Fossil fuels deliver record low share of UK electricity

Fossil fuels generated a record low 41% of electricity in the UK between July and September this year, plummeting from the 74% recorded back in the third quarter of 2010.



That is according to a quarterly update from market monitoring firm EnAppSys, which said the dramatic fall over the last eight years was largely thanks to a rise in renewable energy generation.

A drop in demand, and small increases in nuclear-powered electricity, have also contributed to the declining use of fossil fuels, while sourcing from coal-fired power plants has dropped from 60% to 6% in just five years.

“The impact of this evolution towards a cleaner fuel mix is that gas remains the primary source of generation for Great Britain, with only a nominal share coming from coal,” EnAppSys, said.

The data shows that renewables were only generating 5.5TWh of electricity back in the third quarter of 2010, rising to 14.8TWh three years later, and up to 18.2TWh in the latest quarter.

This has led to renewable projects now consistently providing the second largest share of electricity generation in the UK by primary fuel groups, marginally higher than contributions from nuclear plants.

Net electricity imports from the continent and Ireland still contribute highly, but far less than gas, renewables and nuclear – the three primary fuel sources.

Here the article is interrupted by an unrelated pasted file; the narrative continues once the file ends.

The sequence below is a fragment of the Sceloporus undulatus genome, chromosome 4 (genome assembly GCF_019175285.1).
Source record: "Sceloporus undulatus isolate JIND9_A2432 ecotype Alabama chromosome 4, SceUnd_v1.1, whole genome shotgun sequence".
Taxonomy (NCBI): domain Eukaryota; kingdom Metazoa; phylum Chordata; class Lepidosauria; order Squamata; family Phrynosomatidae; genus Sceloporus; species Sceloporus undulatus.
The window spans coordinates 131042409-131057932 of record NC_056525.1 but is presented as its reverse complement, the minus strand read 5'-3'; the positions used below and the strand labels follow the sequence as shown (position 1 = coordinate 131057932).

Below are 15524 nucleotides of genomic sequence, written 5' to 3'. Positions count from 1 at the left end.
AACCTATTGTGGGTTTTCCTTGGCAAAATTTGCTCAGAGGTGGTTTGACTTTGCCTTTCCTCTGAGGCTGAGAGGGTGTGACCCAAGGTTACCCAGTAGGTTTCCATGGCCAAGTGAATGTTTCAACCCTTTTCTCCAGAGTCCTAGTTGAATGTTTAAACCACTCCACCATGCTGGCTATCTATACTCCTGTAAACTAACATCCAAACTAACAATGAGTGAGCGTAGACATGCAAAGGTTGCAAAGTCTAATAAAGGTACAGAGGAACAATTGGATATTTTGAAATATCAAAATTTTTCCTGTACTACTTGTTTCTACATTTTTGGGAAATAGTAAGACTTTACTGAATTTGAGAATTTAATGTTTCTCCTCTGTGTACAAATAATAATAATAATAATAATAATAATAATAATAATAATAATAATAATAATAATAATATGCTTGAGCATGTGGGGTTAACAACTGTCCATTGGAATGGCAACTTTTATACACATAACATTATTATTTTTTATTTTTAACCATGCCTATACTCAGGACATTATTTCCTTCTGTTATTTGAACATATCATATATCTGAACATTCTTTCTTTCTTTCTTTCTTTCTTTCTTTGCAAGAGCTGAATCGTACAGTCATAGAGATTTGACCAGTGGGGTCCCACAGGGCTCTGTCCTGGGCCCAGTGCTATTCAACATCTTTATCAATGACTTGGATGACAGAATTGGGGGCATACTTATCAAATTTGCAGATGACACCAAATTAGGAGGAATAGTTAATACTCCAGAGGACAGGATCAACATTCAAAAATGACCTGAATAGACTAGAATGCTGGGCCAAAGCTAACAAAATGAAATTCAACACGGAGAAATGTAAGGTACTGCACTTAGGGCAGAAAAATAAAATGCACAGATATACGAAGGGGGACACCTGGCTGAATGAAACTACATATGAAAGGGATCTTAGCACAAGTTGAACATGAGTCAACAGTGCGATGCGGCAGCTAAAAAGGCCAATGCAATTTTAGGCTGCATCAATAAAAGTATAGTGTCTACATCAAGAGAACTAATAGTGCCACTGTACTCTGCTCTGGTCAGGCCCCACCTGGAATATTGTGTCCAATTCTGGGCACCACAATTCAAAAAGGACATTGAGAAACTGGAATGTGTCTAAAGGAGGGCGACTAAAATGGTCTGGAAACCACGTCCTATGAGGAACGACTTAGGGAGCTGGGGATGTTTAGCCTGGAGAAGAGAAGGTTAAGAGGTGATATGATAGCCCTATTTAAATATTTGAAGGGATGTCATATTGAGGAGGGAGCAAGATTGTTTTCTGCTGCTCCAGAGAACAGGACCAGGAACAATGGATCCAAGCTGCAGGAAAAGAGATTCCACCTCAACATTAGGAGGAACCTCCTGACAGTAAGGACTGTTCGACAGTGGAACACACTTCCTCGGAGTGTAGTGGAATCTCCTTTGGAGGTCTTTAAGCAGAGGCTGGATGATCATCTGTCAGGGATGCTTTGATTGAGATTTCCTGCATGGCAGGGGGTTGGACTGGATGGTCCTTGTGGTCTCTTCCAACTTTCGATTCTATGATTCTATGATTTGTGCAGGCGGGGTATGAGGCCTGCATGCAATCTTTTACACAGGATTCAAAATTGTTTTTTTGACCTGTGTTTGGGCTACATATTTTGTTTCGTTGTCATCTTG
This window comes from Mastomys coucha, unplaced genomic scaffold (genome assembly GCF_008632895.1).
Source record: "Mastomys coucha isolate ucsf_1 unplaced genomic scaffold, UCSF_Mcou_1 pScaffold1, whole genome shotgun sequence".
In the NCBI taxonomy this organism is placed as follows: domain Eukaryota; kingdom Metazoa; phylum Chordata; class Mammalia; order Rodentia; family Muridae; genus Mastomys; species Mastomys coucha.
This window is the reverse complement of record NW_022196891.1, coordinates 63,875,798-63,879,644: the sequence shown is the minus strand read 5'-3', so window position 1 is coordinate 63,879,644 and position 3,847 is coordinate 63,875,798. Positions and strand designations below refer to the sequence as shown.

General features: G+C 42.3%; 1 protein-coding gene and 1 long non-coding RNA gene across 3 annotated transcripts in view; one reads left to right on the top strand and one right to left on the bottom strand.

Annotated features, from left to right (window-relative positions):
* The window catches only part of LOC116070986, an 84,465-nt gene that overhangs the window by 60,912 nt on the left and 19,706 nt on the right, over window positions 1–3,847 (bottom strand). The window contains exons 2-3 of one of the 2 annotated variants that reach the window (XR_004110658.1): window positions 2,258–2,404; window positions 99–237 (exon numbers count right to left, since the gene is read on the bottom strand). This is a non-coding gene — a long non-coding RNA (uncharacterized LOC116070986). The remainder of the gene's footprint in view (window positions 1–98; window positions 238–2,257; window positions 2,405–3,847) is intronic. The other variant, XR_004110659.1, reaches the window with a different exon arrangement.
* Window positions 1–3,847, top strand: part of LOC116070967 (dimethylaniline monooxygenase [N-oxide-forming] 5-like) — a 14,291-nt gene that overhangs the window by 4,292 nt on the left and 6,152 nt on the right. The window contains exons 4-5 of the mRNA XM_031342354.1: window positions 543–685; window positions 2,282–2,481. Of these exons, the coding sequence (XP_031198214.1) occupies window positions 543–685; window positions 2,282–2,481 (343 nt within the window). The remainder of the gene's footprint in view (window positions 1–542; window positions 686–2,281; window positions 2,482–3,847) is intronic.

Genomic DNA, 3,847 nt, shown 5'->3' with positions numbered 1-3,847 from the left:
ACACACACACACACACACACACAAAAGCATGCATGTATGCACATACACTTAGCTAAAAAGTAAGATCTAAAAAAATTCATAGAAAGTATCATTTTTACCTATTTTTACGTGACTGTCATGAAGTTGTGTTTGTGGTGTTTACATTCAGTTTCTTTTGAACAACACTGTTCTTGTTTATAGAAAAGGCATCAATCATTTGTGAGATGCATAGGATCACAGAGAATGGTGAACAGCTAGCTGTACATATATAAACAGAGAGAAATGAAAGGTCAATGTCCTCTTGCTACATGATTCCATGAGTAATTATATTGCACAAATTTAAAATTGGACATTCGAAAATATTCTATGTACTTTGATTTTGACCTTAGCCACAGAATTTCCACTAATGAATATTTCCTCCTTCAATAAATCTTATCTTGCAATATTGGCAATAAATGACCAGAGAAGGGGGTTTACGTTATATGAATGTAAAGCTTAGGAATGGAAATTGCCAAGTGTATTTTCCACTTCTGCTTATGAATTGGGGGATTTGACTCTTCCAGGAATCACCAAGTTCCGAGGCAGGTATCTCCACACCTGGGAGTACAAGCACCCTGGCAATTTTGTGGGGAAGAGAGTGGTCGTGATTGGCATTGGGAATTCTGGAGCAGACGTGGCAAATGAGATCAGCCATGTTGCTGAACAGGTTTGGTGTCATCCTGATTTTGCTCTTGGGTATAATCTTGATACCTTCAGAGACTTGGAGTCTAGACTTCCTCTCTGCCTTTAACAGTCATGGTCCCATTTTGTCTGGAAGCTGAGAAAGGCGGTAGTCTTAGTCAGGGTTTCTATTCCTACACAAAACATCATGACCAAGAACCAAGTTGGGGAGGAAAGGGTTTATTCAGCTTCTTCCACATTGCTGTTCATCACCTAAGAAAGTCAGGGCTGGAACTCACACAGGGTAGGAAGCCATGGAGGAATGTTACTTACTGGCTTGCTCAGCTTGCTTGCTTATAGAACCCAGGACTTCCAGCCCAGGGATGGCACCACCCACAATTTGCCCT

Electricity prices remained high in the latest quarter with the EU’s carbon price now sitting above €20(£17.4)/te CO2, compared with a low of €5/te CO2 back in the summer of 2017.

EnAppSys said a drop in the carbon price would see renewable projects experience declining returns, but that a price increase should boost their profitability.

“These increases do, however, mean that households will pay higher prices for their electricity use and this effect will extend if EU carbon prices continue to rise, but decease if prices start to fall,” the company said.

“The short-term beneficiary of increased carbon prices are speculative traders who bought carbon certificates in anticipation of a price rise, but longer-term this benefit will be passed through to the tax beneficiaries.”


Image credit | iStock

Chris Seekings is a reporter for TRANSFORM

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